Japan’s Bid to End ‘Enemy’ Clause Threatens U.N. Power Structure
TOKYO (AP) _ Japan, which has set its sights on a permanent seat in the U.N. Security Council, wants passages erased in the U.N. charter that refer to the island nation as a World War II ″enemy.″
Japan’s campaign draws credibility from its role as the U.N.’s second- largest dues-payer after the United States. Tokyo was asked to pay $105 million this year for U.N. upkeep, while the U.S. contribution was set at $272 million.
But the campaign threatens to unravel the U.N.’s delicate power structure in the post-Cold War era by setting a precedent for other nations to demand revisions in the charter, analysts and diplomats say.
The enemy clauses were designed to allow the 51 U.N. charter nations to act against their World War II foes - Japan, Germany, Italy and four other European countries - without prior approval of the powerful U.N. Security Council.
The five permanent members on the 15-member council - the United States, Britain, France, the Soviet Union and China - sympathize with Japan’s request. Such a change would require a two-thirds’ majority in the General Assembly.
But even a cosmetic alteration deleting the ″enemy clauses″ could stir up a hornet’s nest of demands for other changes. And questions might be raised about the permanent members’ own supreme position in the U.N. hierarchy.
It was the Security Council that in November approved the use of force to drive Iraq from Kuwait.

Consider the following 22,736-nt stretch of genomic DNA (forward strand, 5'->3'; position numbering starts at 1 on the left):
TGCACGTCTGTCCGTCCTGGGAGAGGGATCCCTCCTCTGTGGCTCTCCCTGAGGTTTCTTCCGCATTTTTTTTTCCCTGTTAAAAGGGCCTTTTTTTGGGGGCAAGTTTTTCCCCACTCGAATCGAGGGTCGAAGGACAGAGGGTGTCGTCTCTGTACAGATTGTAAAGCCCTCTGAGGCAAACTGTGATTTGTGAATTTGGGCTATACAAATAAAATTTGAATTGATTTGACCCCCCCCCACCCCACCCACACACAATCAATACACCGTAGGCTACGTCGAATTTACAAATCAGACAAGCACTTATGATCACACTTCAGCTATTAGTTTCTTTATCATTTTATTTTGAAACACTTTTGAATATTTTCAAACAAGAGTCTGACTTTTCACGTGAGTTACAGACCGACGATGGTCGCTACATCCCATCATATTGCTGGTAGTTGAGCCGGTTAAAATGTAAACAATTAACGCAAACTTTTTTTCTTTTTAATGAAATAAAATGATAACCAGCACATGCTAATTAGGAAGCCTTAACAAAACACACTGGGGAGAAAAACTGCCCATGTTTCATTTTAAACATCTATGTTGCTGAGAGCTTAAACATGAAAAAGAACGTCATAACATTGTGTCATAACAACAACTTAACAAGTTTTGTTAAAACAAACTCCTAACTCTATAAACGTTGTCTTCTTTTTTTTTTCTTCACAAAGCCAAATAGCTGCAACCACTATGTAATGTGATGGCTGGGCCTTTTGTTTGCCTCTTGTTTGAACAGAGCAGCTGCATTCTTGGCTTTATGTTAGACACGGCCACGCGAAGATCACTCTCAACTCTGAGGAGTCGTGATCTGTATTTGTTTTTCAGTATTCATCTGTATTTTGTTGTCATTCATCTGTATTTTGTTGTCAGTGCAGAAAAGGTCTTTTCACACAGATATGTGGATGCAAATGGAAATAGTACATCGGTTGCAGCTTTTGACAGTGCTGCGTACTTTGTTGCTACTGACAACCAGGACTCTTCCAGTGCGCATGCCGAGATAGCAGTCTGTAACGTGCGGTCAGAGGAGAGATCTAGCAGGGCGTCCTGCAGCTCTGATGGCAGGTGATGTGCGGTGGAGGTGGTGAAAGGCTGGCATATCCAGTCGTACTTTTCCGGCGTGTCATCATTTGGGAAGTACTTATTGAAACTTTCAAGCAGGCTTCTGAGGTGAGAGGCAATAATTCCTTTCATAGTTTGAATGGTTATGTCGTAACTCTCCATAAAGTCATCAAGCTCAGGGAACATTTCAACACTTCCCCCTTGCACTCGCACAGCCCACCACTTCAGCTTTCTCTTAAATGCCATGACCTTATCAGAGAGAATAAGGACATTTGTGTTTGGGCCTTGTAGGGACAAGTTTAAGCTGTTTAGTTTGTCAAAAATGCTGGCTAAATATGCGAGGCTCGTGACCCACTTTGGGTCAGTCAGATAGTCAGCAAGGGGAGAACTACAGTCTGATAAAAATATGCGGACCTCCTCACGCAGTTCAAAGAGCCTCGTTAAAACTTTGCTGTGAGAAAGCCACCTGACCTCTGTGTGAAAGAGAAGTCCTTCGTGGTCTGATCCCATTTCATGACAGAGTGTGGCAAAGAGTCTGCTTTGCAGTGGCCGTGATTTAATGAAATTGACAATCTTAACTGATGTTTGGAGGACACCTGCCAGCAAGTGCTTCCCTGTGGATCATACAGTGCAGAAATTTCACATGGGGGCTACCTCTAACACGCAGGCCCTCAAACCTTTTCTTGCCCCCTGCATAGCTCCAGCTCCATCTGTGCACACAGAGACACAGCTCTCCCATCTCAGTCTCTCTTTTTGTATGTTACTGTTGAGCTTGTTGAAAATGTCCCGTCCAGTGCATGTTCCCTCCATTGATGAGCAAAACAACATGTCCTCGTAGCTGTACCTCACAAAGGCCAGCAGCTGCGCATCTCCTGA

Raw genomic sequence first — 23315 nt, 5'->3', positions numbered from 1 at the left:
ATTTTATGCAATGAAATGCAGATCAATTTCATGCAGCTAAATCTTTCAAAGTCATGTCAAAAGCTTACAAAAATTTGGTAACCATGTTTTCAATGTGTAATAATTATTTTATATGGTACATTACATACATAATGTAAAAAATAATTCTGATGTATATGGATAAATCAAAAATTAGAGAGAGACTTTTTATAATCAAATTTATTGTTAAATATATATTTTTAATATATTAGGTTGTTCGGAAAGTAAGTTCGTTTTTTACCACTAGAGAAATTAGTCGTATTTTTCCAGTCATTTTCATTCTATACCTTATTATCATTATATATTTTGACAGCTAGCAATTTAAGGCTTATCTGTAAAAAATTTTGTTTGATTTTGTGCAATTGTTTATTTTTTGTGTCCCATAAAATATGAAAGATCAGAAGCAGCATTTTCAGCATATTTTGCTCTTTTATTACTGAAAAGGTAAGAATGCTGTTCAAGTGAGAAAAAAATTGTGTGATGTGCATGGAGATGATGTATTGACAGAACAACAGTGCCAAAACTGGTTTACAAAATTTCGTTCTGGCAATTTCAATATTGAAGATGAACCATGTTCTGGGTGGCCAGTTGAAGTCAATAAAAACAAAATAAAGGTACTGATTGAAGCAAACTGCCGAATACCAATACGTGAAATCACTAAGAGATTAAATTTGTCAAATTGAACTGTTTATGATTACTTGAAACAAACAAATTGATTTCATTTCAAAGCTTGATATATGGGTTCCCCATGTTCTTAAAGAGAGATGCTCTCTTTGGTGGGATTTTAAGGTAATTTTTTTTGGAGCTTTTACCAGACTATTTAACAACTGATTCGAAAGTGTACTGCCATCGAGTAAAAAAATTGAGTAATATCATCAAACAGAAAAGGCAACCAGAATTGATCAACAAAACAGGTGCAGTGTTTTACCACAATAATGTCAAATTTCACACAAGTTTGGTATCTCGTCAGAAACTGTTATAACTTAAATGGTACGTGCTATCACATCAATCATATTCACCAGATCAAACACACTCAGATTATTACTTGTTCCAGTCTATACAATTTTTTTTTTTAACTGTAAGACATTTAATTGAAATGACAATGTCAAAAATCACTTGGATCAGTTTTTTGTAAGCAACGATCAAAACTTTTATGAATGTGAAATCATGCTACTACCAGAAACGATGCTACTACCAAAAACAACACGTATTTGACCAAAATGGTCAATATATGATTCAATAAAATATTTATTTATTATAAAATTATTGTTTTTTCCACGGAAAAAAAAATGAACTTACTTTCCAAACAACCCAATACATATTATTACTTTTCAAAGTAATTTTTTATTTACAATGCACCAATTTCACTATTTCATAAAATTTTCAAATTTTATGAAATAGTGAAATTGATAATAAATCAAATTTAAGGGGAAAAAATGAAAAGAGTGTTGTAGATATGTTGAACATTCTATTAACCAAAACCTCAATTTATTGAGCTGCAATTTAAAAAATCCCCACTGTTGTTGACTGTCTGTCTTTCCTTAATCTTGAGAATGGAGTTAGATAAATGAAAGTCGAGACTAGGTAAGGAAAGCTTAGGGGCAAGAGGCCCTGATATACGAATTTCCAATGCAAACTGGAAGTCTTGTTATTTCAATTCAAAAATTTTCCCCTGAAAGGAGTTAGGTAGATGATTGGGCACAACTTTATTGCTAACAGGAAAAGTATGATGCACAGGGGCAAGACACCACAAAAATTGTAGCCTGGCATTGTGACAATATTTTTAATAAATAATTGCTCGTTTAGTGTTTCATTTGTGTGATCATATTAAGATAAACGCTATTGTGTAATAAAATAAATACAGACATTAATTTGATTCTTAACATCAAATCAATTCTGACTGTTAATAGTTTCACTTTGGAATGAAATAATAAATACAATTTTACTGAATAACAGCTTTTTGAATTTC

″A Pandora’s box ... sums up nicely what the members, especially the permanent council members fear,″ said a Japanese Foreign Ministry official who spoke on condition of anonymity.
A U.S. official, also speaking anonymously, confirmed that Washington does not want the question of the charter opened up.
In addition to Japan, such countries as India and Brazil have alo indicated an interest in winning a permanent seat on the powerful body, which also has 10 rotating temporary seats.
Fears of stirring up other demands for changes in the U.N. charter, and Japan’s passive role in the Persian Gulf War, have weakened Tokyo’s quest for a permanent Security Council seat.
Japan, whose constitution bars it from using force to settle international conflicts, sent no military personnel to the gulf war. It contributed $13 billion, but that was delayed by debates over getting involved in a military conflict.
In recent months, however, Japan has debated creating a special military force to participate in U.N. peacekeeping missions. It also won a key position in December when Sadako Ogata, a Tokyo university professor, was appointed U.N. High Commissioner for Refugees.
Foreign Minister Taro Nakayama recently stepped up Japan’s campaign to scratch the hated phrases from the U.N. charter.
″The ‘enemy clauses’ are inappropriate and meaningless in the present time, and so they should be rapidly eliminated,″ Nakayama said in a speech to the General Assembly last fall.
The U.N. charter doesn’t specify enemies of the 51 original signers. But the countries are generally understood to be Japan, Germany, Italy, Hungary, Bulgaria, Romania and Finland.
″The term ‘enemy state’ ... applies to any state which during the Second World War has been an enemy of any signatory of the present Charter,″ Article 53 says.
Article 107 permits any charter signatory to take war-related ″action″ against enemies.
″Legally speaking, they are meaningless, but their very existence makes us feel segregated, although we’ve tried to help the U.N. very much,″ said the Japanese Foreign Ministry official.
Among the other so-called enemy states, Italy and Romania have voiced strong support for Japan’s request.
But Germany, preoccupied with the task of reunification, is uninterested in pushing the issue. ″We don’t think it is worthwhile,″ said Helmut Ohlraun, press counsellor at the German Embassy in Tokyo.